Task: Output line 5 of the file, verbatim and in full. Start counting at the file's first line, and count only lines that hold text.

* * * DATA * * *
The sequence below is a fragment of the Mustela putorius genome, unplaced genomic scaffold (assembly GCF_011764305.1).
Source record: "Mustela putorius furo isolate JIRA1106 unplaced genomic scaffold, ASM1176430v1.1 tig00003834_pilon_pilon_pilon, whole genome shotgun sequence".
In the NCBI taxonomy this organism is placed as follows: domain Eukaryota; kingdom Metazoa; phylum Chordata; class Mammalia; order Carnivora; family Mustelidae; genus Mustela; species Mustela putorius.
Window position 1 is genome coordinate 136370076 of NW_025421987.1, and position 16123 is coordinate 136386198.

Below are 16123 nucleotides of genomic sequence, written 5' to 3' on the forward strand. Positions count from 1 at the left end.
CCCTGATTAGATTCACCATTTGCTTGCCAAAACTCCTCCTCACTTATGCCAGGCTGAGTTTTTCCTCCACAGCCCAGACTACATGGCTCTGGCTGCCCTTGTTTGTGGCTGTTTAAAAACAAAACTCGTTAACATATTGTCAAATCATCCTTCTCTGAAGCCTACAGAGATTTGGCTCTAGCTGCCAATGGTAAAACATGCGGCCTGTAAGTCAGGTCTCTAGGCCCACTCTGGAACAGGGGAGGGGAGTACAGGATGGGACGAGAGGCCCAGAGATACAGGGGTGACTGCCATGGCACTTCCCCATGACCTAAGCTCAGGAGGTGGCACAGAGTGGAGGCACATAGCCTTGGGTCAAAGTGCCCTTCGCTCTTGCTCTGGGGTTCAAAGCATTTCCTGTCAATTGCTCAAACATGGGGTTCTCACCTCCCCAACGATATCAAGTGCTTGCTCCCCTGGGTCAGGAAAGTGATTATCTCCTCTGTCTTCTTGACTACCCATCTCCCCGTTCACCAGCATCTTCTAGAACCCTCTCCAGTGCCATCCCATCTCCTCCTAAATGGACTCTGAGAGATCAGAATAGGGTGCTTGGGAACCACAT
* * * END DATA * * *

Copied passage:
Below are 16123 nucleotides of genomic sequence, written 5' to 3' on the forward strand. Positions count from 1 at the left end.